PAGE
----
>>>> response be if those two revisions are different (technically, in this case
>>>> we wait for the third response, but the decision on what to return for the
>>>> "r met" value is still unclear).
>>>> 
>>>> While I think everyone is in agreement that it'd be nice to return some of
>>>> the information about the copies read, I think its much less clear what and
>>>> how it should be returned in the multitude of cases that we can specify an
>>>> value for R.
>>>> 
>>>> While that doesn't offer a concrete path forward, hopefully it clarifies
>>>> some of the issues at hand.
>>>> 
>>>> On Tue, Mar 31, 2015 at 1:47 PM, Robert Samuel Newson <rnewson@apache.org>
>>>> wrote:
>>>> 
>>>>> 
>>>>> It’s testament to my friendship with Mike that we can disagree on such
>>>>> things and remain friends. I am sorry he misled you, though.
>>>>> 
>>>>> CouchDB 2.0 (like Cloudant) does not have read or write quorums at all,
at
>>>>> least in the formal sense, the only one that matters, this is unfortunately
>>>>> sloppy language in too many places to correct.
>>>>> 
>>>>> The r= and w= parameters control only how many of the n possible responses
>>>>> are collected before returning an http response.
>>>>> 
>>>>> It’s not true that returning 202 in the situation where one write is
made
>>>>> but fewer than 'r' writes are made means we’ve chosen availability
over
>>>>> consistency since even if we returned a 500 or closed the connection
>>>>> without responding, a subsequent GET could return the document (a
>>>>> probability that increases over time as anti-entropy makes the missing
>>>>> copies). A write attempt that returned a 409 could, likewise, introduce
a
>>>>> new edit branch into the document, which might then 'win', altering the
>>>>> results of a subsequent GET.
>>>>> 
>>>>> The essential thing to remember is this: the ’n’ copies of your data
are
>>>>> completely independent when written/read by the clustered layer (fabric).
>>>>> It is internal replication (anti-entropy) that converges those copies,
>>>>> pair-wise, to the same eventual state. Fabric is converting the 3
>>>>> independent results into a single result as best it can. Older versions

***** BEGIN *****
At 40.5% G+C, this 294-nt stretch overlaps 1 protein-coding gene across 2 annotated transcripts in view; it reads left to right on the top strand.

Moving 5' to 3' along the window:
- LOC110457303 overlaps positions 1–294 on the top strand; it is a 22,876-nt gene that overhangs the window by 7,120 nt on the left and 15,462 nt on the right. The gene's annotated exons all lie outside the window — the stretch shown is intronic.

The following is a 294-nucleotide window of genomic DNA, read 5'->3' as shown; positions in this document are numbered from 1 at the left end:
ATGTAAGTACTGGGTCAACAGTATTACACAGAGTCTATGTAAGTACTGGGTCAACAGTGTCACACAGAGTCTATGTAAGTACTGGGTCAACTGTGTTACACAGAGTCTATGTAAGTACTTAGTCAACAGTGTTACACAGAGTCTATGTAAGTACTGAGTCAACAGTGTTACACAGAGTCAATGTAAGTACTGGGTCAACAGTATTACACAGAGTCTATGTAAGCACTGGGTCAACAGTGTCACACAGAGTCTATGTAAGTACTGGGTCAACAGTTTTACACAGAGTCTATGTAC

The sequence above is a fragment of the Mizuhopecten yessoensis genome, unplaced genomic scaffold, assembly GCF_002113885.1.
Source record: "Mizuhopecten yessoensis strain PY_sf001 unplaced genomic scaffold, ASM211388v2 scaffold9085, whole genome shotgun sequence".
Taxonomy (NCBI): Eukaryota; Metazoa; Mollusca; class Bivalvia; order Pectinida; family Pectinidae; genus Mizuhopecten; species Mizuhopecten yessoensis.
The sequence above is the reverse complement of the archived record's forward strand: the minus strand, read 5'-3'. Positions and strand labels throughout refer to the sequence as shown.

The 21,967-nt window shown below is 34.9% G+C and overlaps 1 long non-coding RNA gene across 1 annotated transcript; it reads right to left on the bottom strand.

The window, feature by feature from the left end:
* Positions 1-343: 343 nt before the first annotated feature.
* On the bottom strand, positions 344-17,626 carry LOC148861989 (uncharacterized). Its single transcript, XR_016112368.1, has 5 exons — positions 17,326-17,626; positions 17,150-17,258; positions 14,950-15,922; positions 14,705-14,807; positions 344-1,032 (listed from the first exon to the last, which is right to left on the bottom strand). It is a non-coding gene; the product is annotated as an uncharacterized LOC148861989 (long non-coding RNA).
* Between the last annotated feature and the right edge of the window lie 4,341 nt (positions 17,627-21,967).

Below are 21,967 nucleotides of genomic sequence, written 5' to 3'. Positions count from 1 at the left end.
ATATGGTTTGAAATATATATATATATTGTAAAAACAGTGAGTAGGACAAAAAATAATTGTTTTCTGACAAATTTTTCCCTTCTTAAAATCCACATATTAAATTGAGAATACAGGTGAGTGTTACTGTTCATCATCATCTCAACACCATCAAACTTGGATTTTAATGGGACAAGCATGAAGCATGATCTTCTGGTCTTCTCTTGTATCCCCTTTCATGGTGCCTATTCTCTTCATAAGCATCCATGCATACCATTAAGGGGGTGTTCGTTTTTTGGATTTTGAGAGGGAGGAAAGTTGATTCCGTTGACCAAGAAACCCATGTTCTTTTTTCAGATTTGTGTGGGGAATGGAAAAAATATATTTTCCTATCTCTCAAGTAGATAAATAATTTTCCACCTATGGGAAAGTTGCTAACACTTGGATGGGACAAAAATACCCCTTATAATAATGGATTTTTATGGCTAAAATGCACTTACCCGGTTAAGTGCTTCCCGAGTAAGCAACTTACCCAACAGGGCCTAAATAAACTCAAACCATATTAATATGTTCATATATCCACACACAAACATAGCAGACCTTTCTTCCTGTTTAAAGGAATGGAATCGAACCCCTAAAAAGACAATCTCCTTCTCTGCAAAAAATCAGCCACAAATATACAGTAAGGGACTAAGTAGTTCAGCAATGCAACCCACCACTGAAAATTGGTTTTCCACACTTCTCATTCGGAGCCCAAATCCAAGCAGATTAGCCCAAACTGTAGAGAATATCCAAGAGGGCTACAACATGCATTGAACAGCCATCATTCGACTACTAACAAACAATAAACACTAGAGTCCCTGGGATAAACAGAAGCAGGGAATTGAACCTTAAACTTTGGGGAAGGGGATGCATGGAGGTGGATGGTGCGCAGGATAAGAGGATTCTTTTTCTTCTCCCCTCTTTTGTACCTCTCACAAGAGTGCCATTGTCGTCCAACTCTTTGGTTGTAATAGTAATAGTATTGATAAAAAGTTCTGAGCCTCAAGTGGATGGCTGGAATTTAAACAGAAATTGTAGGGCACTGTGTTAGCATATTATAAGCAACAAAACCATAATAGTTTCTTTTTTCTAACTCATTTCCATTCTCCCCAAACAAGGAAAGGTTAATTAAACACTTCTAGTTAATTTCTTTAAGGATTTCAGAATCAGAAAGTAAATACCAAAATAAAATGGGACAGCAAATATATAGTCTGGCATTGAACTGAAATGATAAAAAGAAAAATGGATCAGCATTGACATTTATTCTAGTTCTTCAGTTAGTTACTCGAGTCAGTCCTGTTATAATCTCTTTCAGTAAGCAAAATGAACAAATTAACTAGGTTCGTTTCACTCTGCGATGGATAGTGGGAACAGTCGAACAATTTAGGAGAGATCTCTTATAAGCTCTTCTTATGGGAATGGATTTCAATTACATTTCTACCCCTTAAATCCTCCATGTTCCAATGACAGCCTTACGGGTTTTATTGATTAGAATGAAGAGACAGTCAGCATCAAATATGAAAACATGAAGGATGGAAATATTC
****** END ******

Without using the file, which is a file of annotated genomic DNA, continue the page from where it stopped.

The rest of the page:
did
>>>>> not expose the 201 vs 202 distinction, calling both of them 201. I do
agree
>>>>> with you that there’s little value in the 202 distinction. About the
only
>>>>> thing you could do is investigate your cluster for connectivity issues
or
>>>>> overloading if you get a sustained period of 202’s, as it would be
an
>>>>> indicator that the system is partitioned.
>>>>> 
>>>>> In order to achieve your goals, CouchDB 2.0 would have to ensure that
the
>>>>> result of a write did not change after the fact. That is, anti-entropy
>>>>> would need to be disabled, or somehow agree to roll forward or backward
>>>>> based on the initial circumstances. In short, we’d have to introduce
strong
>>>>> consistency (paxos or raft or zab, say). While this would be a great
>>>>> feature to add, it’s not currently present, and no amount of twiddling
the
>>>>> status codes will achieve it. We’d rather be honest about our position
on
>>>>> the CAP triangle.
>>>>> 
>>>>> B.
>>>>> 
>>>>> 
>>>>>>> On 30 Mar 2015, at 22:37, Nathan Vander Wilt <nate-lists@calftrail.com>
>>>>>> wrote:
>>>>>> 
>>>>>> A technical co-founder of Cloudant agreed that this was a bug when
I
>>>>> first hit it a few years ago. I found back the original thread here —
this
>>>>> is the discussion I was trying to recall in my OP:
>>>>>> It sounds like perhaps there is a related issue tracked internally
at
>>>>> Cloudant as a result of that conversation.
>>>>>> 
>>>>>> JamesM, thanks for your support here and tracking this down. 203
seemed
>>>>> like the best status code to "steal" for this to me too. Best wishes
in
>>>>> getting this fixed!
>>>>>> 
>>>>>> regards,
>>>>>> -natevw
>>>>>> 
>>>>>> 
>>>>>>> On Mar 25, 2015, at 4:49 AM, Robert Newson <rnewson@apache.org>
wrote:
>>>>>>> 
>>>>>>> 2.0 is explicitly an AP system, the behaviour you describe is
not
>>>>> classified as a bug.
>>>>>>>